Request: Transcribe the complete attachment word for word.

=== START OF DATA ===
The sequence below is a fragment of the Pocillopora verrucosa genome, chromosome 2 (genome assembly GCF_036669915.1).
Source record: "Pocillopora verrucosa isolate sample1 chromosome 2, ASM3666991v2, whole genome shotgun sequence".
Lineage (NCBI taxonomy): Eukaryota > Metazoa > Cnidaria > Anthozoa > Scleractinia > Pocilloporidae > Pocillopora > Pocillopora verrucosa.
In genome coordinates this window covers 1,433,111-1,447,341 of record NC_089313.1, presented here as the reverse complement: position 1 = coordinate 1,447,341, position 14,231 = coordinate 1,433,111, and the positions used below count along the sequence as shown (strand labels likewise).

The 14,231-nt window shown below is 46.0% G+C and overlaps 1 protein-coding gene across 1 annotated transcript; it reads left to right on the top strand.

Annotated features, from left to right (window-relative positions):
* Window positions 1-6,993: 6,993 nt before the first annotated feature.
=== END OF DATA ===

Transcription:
The sequence below is a fragment of the Pocillopora verrucosa genome, chromosome 2 (genome assembly GCF_036669915.1).
Source record: "Pocillopora verrucosa isolate sample1 chromosome 2, ASM3666991v2, whole genome shotgun sequence".
Lineage (NCBI taxonomy): Eukaryota > Metazoa > Cnidaria > Anthozoa > Scleractinia > Pocilloporidae > Pocillopora > Pocillopora verrucosa.
In genome coordinates this window covers 1,433,111-1,447,341 of record NC_089313.1, presented here as the reverse complement: position 1 = coordinate 1,447,341, position 14,231 = coordinate 1,433,111, and the positions used below count along the sequence as shown (strand labels likewise).

The 14,231-nt window shown below is 46.0% G+C and overlaps 1 protein-coding gene across 1 annotated transcript; it reads left to right on the top strand.

Annotated features, from left to right (window-relative positions):
* Window positions 1-6,993: 6,993 nt before the first annotated feature.